My original question was about places I could find out more about
security. Thanks to all those who replied (listed below). I have
also consolidated the responses and have listed them at the end.
From: jason andrade <firstname.lastname@example.org>
From: Dave Fetrow <email@example.com>
From: firstname.lastname@example.org (Peter Allan)
From: "Schmidt, Jeff" <email@example.com>
From: Kes Masalaitis on Thu, Sep 1, 1994 10:51 PM
From: firstname.lastname@example.org (Tim Brown)
From: email@example.com (Roland Conybeare)
From: pamela@Legato.COM (Pamela Pledger)
From: firstname.lastname@example.org (Dan Transue)
From: David Mostardi <email@example.com>
From: Dan Stromberg - OAC-DCS <firstname.lastname@example.org>
From: Gary Merinstein <email@example.com>
Here are the consolidated replies:
get cops tcp_wrappers_6.3 and perhaps tiger 2.2.3 too. Crack 4.1f might also
help. they should all be available on wuarchive.wustl.edu or ftp.uu.net.
Buy "Unix Security Handbook" from O'Reilly. It's worth it to have the
stuff in your hand.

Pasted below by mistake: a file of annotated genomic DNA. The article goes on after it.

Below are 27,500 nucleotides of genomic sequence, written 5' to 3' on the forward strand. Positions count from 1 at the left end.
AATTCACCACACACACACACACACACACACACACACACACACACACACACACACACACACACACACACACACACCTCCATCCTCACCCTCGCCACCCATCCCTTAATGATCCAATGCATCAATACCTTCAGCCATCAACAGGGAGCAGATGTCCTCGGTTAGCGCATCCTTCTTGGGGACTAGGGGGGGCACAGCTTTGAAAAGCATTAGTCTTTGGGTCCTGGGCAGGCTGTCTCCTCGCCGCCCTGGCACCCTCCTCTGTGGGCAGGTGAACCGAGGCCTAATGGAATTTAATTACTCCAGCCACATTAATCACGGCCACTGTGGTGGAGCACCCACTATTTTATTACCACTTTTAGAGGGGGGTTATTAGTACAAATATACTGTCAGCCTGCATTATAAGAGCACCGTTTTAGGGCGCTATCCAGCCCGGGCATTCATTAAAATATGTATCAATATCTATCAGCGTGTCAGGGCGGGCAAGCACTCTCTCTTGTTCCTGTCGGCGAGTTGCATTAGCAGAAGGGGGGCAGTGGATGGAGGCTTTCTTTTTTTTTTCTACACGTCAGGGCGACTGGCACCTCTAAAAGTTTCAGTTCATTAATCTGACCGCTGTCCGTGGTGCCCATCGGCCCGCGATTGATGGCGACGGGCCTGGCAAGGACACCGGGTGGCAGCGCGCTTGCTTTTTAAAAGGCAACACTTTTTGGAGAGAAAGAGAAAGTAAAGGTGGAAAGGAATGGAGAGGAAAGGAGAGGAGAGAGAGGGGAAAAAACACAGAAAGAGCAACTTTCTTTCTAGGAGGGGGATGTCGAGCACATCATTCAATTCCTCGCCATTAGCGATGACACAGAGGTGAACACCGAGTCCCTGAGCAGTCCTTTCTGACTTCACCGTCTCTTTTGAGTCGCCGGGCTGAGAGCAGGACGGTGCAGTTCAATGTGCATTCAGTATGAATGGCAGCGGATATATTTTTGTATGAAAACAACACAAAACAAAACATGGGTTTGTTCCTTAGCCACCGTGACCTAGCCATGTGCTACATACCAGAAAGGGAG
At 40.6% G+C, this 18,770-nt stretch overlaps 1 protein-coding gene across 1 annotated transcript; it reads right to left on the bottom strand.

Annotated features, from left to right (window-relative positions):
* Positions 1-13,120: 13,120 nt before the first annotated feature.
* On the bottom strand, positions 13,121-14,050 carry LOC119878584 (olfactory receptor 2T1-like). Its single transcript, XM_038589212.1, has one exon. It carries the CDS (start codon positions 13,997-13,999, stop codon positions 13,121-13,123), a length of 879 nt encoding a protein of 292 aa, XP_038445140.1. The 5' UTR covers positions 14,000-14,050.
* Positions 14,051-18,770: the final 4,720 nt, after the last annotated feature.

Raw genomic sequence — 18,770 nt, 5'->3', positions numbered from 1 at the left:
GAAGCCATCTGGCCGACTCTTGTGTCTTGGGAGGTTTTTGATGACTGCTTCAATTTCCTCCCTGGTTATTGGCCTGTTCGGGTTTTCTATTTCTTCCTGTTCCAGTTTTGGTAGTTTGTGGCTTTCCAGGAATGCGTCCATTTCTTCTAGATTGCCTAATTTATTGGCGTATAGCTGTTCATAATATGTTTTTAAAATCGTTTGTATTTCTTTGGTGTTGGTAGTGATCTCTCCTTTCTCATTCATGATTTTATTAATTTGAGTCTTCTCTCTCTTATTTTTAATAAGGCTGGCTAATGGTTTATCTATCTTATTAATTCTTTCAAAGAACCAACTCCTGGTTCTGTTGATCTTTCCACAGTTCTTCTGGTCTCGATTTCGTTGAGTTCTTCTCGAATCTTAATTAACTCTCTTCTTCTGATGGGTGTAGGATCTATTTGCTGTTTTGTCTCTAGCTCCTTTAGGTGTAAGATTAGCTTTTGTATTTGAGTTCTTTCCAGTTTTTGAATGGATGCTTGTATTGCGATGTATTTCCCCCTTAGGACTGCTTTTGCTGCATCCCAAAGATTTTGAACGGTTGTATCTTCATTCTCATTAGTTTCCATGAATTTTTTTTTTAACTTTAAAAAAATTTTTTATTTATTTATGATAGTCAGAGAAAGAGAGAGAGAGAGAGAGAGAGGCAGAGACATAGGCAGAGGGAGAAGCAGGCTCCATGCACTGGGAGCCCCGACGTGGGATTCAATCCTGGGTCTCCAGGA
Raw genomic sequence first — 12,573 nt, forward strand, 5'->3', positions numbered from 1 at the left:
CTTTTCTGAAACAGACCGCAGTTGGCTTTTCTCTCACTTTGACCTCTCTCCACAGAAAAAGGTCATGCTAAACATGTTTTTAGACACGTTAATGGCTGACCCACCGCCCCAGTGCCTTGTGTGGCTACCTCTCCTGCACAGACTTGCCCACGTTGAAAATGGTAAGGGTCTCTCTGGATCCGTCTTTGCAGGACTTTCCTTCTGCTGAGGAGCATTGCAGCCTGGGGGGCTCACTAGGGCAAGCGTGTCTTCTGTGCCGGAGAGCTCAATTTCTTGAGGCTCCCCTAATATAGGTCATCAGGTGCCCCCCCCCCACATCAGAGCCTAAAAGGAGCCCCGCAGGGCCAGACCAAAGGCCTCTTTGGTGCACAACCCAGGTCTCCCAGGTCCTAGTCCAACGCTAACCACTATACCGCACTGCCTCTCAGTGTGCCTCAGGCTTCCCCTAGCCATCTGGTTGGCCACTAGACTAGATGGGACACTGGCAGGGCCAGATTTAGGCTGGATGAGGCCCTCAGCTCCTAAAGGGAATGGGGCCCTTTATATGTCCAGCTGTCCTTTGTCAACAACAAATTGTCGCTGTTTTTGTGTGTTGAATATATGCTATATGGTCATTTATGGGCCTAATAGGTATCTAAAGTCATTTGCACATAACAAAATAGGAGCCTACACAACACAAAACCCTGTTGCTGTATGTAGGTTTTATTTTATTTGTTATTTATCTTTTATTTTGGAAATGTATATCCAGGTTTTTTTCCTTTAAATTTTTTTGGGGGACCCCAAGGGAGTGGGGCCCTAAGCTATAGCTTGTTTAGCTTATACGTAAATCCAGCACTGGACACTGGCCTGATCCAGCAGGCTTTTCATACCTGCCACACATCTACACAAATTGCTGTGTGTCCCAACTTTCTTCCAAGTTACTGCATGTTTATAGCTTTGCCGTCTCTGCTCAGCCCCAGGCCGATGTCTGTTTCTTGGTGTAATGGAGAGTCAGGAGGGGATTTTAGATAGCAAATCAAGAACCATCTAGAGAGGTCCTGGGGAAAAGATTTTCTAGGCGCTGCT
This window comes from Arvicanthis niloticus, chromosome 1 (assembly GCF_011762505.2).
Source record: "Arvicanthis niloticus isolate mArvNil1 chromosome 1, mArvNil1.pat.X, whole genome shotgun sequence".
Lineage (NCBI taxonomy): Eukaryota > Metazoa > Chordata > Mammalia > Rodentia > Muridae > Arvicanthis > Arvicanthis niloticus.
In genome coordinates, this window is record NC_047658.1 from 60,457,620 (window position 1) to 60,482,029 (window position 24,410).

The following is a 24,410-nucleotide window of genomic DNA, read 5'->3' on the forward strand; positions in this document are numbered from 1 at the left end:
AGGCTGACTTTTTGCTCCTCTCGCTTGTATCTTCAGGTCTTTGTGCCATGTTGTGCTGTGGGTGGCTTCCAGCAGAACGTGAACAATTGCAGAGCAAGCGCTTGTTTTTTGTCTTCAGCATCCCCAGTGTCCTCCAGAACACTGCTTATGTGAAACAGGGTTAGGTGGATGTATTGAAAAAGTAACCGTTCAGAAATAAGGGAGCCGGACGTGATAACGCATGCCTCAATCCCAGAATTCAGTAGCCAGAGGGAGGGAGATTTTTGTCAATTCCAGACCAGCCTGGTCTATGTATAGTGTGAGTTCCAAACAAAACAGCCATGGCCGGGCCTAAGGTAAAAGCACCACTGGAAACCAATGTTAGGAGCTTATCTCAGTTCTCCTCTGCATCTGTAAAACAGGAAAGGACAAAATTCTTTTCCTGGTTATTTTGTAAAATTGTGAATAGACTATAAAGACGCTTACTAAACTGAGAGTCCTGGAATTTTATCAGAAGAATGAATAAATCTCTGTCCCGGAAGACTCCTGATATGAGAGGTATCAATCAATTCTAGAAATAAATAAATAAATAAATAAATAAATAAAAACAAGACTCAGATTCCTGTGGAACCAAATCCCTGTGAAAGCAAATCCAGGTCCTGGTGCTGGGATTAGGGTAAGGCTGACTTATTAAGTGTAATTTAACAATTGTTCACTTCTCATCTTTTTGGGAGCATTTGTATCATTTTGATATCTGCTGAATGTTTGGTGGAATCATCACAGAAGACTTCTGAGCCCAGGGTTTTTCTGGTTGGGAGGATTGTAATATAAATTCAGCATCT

There are some really dinky things like deleting /etc/hosts.equiv that
REALLY help a lot. The default SunOS version allows ANYONE on the network
be root on your system using nothing more than "rlogin".
Sun's paper manuals are not bad at that.
Have you got the ESSENTIAL Net + Sys Adm manual?
and the Doing More with SunOS ?
and stuff like this.
There are also published books. I saw one recently
in a bookshop. Spafford (a rather brilliant guy) was
one of the authors.
you might want to read the phrack archives - if you are not aware these are
"magizines" by hackers for hackers - there have been a lot of good
information on how they hack into the system, which in turn told me where I
needed more security
I will state the obvious first... There are several good books on
UNIX secrutiy that you may want to review. Some are:
Computer Security Basics - O'Reilly & Associates
Practical UNIX Security - O'Reilly & Associates
Essential System Admistration - O'Reilly & Associates
UNIX System Adminstration Handbook - Prentice Hall
There are news groups that deal with this thread lots. They include: